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Browsing Tag: narcissistic abuse

narcissistic abuse, scapegoating, recovery, narcissistic parenting

How does the narcissist’s projection make a small child feel?

 Projection: What is it? Psychological projection is a theory in psychology in which humans defend themselves against their own deeply ingrained impulses or qualities (both positive or negative) by denying the behaviours exist within themselves, while attributing them to other people. For example, a person who feels bad about themselves may accuse other people of being bad. Or an angry ex prone to stalking, may tell friends and family that they have to leave town because their emotionally healthy partner will stalk them if they stay. In actual fact, the narcissist is the stalker and has moved away so as not to give into his or her own temptations to stalk the ex partner.

Projecting onto children

Projecting a parent’s own deeply ingrained behaviour, or thoughts about self, onto a small child is one of the most disgusting things an adult can do. The parent who does this treats their child as an extension of themselves, and has poor boundaries. Devaluing phrases, projections of self onto a child, or constant criticism in childhood creates a false sense of self within the child – a bad, defective sense of self. Projection can be the difference between a successful or an unsuccessful life, a drug addicted young adult who is self-medicating to heal the pain of shame, and an adult whom is confident, self assured and can handle the things life throws at them.

Lives can be destroyed because of projection, and it is not unusual to read in the news that yet another bullied teenager has committed suicide, all because a pack of children projected their shortcomings onto somebody else. Narcissism is dangerous, bullying is dangerous, and projection can end lives.

Projection as an insidious form of rejection

A child is a canvas, and the adults’ in that child’s life are contributing to the state of their child’s psyche (the artwork) through their perception of the child, which will become accepted by the child as the child’s reality of who they are. Like paint, comments stick, and ruminate deeply within the psyche. These comments will either enhance the soul, and help the child grow into an emotionally healthy adult, or, these comments will eat away at the child’s soul like termites to a house.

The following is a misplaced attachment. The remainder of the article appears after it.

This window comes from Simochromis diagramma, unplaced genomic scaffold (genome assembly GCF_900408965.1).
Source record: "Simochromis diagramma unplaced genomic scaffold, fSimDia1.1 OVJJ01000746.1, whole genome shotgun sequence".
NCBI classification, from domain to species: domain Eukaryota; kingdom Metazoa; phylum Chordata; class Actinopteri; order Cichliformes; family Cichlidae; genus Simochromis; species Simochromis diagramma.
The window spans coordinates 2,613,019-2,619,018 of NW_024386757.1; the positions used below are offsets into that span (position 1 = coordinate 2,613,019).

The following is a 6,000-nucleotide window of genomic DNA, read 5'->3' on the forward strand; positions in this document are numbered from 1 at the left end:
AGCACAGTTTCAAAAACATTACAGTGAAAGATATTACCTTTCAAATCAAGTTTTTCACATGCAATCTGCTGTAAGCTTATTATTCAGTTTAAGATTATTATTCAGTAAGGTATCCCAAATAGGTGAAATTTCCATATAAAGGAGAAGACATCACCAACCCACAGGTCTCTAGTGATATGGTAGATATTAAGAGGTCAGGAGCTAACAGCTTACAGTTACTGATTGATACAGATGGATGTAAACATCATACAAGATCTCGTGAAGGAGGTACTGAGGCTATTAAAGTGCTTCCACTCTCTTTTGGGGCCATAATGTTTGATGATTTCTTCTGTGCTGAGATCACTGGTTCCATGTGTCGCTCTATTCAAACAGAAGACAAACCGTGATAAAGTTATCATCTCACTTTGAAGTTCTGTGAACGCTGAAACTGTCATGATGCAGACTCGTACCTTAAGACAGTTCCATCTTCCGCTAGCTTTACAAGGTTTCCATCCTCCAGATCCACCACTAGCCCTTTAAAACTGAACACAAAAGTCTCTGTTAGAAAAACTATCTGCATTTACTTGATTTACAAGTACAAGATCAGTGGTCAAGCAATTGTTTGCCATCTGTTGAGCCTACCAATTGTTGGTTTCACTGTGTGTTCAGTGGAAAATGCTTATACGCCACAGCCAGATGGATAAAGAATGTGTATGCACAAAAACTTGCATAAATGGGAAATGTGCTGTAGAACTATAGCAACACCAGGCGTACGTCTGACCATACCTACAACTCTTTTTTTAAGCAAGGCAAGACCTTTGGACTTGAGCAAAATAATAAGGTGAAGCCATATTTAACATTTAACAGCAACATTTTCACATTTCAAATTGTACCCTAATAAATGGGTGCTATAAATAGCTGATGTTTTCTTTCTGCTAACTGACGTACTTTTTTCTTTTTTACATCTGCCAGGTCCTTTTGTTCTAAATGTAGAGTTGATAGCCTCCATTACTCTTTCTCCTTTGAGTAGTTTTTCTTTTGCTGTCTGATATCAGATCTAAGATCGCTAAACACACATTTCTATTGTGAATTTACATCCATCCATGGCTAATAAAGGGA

Projection is rejection- and projection and rejection create shame. The narcissist is an angry volatile person, who can’t handle their own shame. So they accuse other people of being exactly like they are, in an effort to feel better about themselves when feeling inadequate.

What happens to the child’s reality?

The narcissist becomes the child’s reality of who they are, and the narcissist’s reality of who is the child is, is incorrect, because what the child doesn’t know, and won’t realise until adulthood is that the narcissist is crazy. So, the child accepts the narcissist’s reality of who they are. This false persona that they’ve accepted as belonging to them, affects their decision making, their ability to be assertive, their choice of friends, and often results in chronic hyper vigilance.

The story of a scapegoated child: 

I have heard many tragic stories about the detrimental affects of projection from many an emotionally destroyed scapegoat. Recently, a very close friend of mine confided in me about her experience with projection from her narcissistic caregiver. My friend was told ridiculous lies about herself, and believed up until the age of 24 (up until she entered therapy) that she was dirty, evil, would push everybody away in her adult life, and was doomed to become exactly like the narcissistic parent’s vile caregivers.

Her narcissist still believes that she is a bad seed. These beliefs were the catalyst for years of suicidal thoughts, feelings of self-hatred, and deliberate isolation from friends and prospective partners through an innate fear that she was evil.

The above accusations absolutely destroyed this adult child, whom of course succumbed to drug use in adulthood, and acted out on the badness projected onto her.

The above example is a classic example of projection. The narcissist in this scenario was renowned for creating havoc in their own relationships, and projected their faults onto their own child, by predicting that their child would push everybody away in their adult life, by becoming a rendition of the narcissist’s defective caregivers.

”If I can convince you that you are like me, I will feel better about myself. And, if I can convince you that you are bad, you will do as I please.’

Common projections onto children of narcissists:

  • ”Your so angry.” This phrase means: ‘I’m so angry, and because I’m so angry I will not be able to handle my emotions. If I tell you that it is you that is angry, you will take this on, and stop misbehaving. Crushing your sense of self will mean that you will watch your behaviour around me, in fear that I will abuse your soul. This way I will have your behaviour under control, and you will not ignite my anger.’
  • ”Your unstable.” This phrase means: ‘I know I’m unstable, and because I know I’m unstable, this must be who you truely are also. I am going to make you feel as bad about yourself as I do about myself. I am saying this to you because I want you to feel my shame, and I want to push you over the edge so as you yell at me. Than you will give me all the evidence that I need.’